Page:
Family and friends of the deceased carry the casket to the burial site. Being a chosen as a pallbearer is a great honor. Accompanying the dead to their final resting place is a crucial part of the Jewish faith, so the rest of the congregation usually walks with the pallbearers, stopping seven times on the way there to show their reluctance to let the deceased go.
There is usually no wake or visitation since burial must take place as soon as possible and it’s not customary for the community to view the body before burial. However, the family may have a private viewing to say goodbye.
When lowering the casket into the ground, the funeral attendees will chant Psalms. When paying their final respects, the mourners shovel dirt into the grave, filling it one by one. After the deceased is buried, funeral attendees will each place a stone near the grave marker in order to make a monument to the deceased.
Extended Mourning and Memorial Traditions
“Shiva”, Hebrew for the number seven (7), refers to the seven-day mourning period for the immediate family of the dead, but modern families can choose to end Shiva after one, two, or three days. Sitting Shiva is meant to “add structure” to a mourner’s life after the passing of a loved one, as well as allow the community to gather and give strength to the mourner. This routine allows a mourner to “gradually disengage” from mourning and therefore avoid delaying it, which can cause serious depression. During Shiva, one should be willing to comfort and listen to the mourner. Sharing stories of the deceased is encouraged, as is just sitting in silence together.
After the initial seven days, the mourners are able to reintegrate with the outside world, including going back to work, but mourning continues. During this continued period of morning, called "Sheloshim" (30 in Hebrew), the first month after a death, close family members avoid marrying, attending parties, or shaving, though some denominations are less strict on these requirements.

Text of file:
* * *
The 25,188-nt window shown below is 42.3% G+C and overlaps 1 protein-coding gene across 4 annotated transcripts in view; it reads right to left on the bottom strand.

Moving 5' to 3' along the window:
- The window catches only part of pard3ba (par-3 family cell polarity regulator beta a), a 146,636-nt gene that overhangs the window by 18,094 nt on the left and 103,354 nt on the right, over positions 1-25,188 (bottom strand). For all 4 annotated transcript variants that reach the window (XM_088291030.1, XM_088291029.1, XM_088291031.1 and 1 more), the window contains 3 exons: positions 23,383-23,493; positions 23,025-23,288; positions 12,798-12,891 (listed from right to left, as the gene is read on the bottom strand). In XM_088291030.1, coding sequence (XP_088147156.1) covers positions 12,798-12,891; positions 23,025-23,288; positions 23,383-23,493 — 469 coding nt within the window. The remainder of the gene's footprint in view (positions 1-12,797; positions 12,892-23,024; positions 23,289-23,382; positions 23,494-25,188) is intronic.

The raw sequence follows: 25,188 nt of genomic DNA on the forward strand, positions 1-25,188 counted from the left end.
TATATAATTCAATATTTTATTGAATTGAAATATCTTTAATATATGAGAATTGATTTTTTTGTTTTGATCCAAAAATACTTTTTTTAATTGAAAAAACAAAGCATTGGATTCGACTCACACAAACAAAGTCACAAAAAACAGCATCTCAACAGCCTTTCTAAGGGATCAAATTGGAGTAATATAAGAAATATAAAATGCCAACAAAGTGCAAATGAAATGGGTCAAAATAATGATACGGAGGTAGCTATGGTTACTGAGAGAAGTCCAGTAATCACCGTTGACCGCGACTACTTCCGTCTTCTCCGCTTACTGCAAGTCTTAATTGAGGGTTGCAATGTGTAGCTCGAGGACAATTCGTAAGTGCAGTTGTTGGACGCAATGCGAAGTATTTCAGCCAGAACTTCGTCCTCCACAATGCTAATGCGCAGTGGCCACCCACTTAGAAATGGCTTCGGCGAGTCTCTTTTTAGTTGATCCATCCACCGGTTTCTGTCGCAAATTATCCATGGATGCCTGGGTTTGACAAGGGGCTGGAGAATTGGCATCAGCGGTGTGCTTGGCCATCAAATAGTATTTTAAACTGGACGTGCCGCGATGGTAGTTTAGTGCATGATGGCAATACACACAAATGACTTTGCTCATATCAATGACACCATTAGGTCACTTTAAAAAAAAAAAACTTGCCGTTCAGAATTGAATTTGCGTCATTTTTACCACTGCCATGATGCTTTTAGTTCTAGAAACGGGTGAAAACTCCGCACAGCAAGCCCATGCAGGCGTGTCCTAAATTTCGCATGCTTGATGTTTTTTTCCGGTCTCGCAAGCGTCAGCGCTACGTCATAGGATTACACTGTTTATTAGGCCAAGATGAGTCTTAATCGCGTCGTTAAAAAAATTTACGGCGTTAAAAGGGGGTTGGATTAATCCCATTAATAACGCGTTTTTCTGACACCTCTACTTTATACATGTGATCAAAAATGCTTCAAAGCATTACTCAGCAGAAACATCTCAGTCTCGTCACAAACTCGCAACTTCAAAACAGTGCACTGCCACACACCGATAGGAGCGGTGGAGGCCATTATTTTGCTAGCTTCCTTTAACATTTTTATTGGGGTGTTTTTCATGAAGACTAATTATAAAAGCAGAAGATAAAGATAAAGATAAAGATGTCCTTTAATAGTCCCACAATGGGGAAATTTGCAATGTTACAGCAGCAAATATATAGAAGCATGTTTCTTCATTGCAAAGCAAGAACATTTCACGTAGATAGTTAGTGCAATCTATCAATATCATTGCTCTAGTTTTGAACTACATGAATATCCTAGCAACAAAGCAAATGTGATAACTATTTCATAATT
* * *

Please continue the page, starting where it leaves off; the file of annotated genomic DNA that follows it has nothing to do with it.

At the conclusion of Sheloshim, the formal mourning period ends, except for those who are mourning the loss of a parent. For these mourners, formal mourning, including the recitation of the Mourner’s Kaddish, continues, lasting eleven months. This period is called "Shnat ha-evel".
Exactly one year after the death according to the Hebrew calendar is Yahrzeit, during which family members light a candle at sundown to honor their loved one. This is done every year to carry on memories from generation to generation.
Glossary of Terms
Aninut - The period from the moment of death until the burial is called aninut, and a mourner in this stage is called an Onen.
Onen - A mourner in the period in Aninut
Avelim - Mourners. The following people are "officially" designated as mourners: Parent, child, spouse, or sibling
Chevra Kadisha- “Holy society” in Hebrew. An organization of people in charge of ensuring that the bodies of deceased Jews are prepared for burial.
Tahara- “Pure” in Hebrew. The ritual cleansing performed on the deceased’s body.
Shomer- The person in charge of guarding the deceased’s body
Tachrichim or Kittel - Plain white burial shrouds used for Jewish burial
Keriah- “Tearing” in Hebrew. The act of tearing one’s clothes during a funeral to show mourning.
Shiva- “Seven” in Hebrew. The seven-day period of mourning after a death
Sheloshim- “Thirty” in Hebrew. The thirty-day period after a death, counted from the day of the funeral (and so includes the period of shiva).
Shnat ha-evel - The extended mourning period for those mourning the loss of a parent(s)
Yahrzeit- “Time of Year.” The anniversary of a family member’s death.
Seudat havra’ah - the meal of consolation immediately following the burial
Mourners Kaddish - the prayer traditionally recited in memory of the dead. The prayer, which is included in all three daily prayer services and is recited in a minyan of at least 10 adult Jews, makes no mention of death. Instead, it is a prayer dedicated to praising God.
Here are some other great resources on the topic of Jewish funerals: